Spicy foods are a favorite choice for many people and spicy cocktails are just as popular. If you have a passion for all things hot and spicy, you will want to give this DIY garlic-habanero vodka a try.
This is not a vodka for the weaker palates of the world and it is very easy to burn it to an undrinkable state. Many bottles of vodka perished as I was developing this homemade infusion because the habanero pepper can quickly take over.
After much experimentation, I finally found success and you can adjust it from here to fit your own taste.
Try this infusion with tequila!
- Separate the garlic into cloves and remove the skins.
- Rinse the habanero pepper to remove any unwanted chemicals. Use the pepper whole or cut it in half, removing all seeds and most of the white flesh.
- Place the garlic and habanero pepper into a clean quart-sized mason jar. Wash your hands thoroughly after touching the pepper!
- Fill the jar with vodka.
- Secure the lid on the jar and shake well.
- Store the infusion in a cool, dark place for 3-5 hours. Taste it after three hours then every half-hour after that until you get the desired flavor.
- Strain the vodka through a fine mesh strainer, coffee filter or cheesecloth and into a separate container.
- Store as you would any other vodka.
Infusion Tip: A 1-quart jar will hold a 750ml bottle of vodka with extra room for the infusion ingredients. The mason jar with a wide mouth makes it easy to get the ingredients in and out. Keep the original liquor bottle to store your finished vodka and label it with the flavor.
Adjusting the Spice of the Vodka Infusion
In the scope of hot peppers cultivated today, the habanero is no longer the hottest though it is still very hot. It's important to keep the pepper's flavor in check or you will not be able to drink the finished vodka (no amount of tomato juice could save some of my experiments).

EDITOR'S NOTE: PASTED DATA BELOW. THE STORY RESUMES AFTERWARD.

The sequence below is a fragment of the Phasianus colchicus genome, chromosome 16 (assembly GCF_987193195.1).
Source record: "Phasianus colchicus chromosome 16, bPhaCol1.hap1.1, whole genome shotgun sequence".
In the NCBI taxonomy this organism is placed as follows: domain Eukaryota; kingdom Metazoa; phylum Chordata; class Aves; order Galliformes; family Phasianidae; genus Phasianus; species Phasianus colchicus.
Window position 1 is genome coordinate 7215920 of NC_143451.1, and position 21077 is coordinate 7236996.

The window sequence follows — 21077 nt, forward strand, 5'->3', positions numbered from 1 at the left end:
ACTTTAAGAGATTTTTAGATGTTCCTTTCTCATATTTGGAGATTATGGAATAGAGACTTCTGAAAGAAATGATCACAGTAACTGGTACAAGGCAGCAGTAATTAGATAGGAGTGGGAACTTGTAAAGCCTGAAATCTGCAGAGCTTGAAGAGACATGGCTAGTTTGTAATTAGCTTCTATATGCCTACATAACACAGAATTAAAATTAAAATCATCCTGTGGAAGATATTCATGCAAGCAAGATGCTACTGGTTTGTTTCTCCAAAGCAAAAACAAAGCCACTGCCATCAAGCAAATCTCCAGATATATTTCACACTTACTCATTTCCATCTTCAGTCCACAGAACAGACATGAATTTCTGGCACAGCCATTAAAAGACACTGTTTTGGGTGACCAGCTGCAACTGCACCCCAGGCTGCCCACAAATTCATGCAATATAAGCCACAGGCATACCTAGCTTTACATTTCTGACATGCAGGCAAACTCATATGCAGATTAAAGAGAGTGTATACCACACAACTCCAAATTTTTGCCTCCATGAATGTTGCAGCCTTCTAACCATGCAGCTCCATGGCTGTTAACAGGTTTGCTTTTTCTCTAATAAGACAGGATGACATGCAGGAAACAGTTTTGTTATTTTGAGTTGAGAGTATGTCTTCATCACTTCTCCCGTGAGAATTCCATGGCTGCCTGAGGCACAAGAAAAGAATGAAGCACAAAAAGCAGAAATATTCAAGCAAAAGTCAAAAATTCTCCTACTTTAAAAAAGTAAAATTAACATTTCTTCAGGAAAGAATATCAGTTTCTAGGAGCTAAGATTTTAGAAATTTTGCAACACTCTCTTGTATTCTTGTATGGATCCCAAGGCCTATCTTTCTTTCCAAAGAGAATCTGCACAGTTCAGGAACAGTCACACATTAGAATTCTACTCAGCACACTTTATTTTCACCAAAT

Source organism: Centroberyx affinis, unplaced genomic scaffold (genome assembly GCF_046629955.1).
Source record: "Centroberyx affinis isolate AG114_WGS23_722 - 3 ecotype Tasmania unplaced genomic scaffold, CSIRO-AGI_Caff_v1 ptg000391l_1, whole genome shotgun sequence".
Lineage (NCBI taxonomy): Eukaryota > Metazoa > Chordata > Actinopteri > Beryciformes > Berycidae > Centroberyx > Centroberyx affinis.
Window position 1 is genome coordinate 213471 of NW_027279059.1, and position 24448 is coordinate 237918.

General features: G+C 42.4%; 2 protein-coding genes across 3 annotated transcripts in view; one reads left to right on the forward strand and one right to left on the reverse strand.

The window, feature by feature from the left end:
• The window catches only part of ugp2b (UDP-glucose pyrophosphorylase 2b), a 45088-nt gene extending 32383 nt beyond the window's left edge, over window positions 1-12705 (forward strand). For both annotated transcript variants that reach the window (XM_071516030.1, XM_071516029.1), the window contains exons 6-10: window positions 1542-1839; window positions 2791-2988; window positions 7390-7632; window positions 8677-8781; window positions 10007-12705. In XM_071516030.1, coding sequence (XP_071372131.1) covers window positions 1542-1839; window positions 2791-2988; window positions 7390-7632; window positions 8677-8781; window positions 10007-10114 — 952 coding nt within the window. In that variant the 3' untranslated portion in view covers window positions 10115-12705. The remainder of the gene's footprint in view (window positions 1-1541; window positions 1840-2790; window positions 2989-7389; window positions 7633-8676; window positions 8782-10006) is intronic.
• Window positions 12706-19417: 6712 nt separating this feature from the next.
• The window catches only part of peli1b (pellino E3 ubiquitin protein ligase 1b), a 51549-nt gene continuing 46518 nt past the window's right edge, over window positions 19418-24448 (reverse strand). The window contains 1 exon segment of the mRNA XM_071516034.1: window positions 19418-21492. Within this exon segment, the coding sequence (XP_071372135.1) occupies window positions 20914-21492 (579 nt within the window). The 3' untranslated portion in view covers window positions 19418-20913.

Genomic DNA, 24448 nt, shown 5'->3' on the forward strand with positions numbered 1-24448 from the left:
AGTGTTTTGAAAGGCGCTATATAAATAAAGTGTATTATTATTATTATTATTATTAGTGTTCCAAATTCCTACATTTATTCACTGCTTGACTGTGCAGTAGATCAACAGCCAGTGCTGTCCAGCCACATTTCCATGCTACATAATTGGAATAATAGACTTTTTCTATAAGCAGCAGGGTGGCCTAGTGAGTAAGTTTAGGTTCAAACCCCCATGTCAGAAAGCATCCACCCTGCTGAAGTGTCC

For this reason, I think it's important to consider these factors and options before tossing a pepper in your infusion...
- Use a whole pepper or remove the seeds and white flesh. The white flesh inside a chile pepper holds the most capsaicin, which is where the pepper gets most of its heat. When the flesh comes in contact with your vodka, it will become very hot very fast. To control the heat, I like to keep the pepper whole. If you do cut the pepper, be sure to remove all the seeds (they're difficult to strain) and most of that white membrane.
- Reduce the pepper infusion. Another trick for controlling the vodka's heat is to concentrate on the garlic flavor and reduce the infusion time on the pepper. You can do this two ways:
- Begin with both garlic and pepper and remove the pepper when the vodka is hot enough. Allow the garlic to continue infusing until you find the perfect balance of flavor.
- Begin with garlic alone and add the pepper once you get a nice garlic flavor. Taste the infusion every half hour (more often towards the end) until the spice is where you want it.
- Choose a milder pepper. This seems like an obvious solution, but it is worth mentioning. While I happen to enjoy the habanero, you may not want to start with that. Jalapeno peppers have a great flavor that pairs well with garlic and almost any chile pepper will make a good substitution.
Tip: I do not recommend using a chile pepper that is hotter than a habanero. Save those ghost peppers for food, this is a drink! Drinking spicy peppers is a different experience than eating them and too much heat really is too much. This is not your taco that has savory ingredients to absorb the heat!
How to Drink Your Spicy Vodka
A few words of caution: you may not want to drink this vodka straight as it can be rather intense. On the rocks is okay but caution should be taken with that as well.
However, if you are looking to make a great Bloody Mary (or similar savory cocktail), this is a perfect choice. You also don't need to worry about the hot sauce because the habanero takes care of the spice!
|Nutritional Guidelines (per serving)|
|Total Fat||0 g|
|Saturated Fat||0 g|
|Unsaturated Fat||0 g|
|Dietary Fiber||0 g|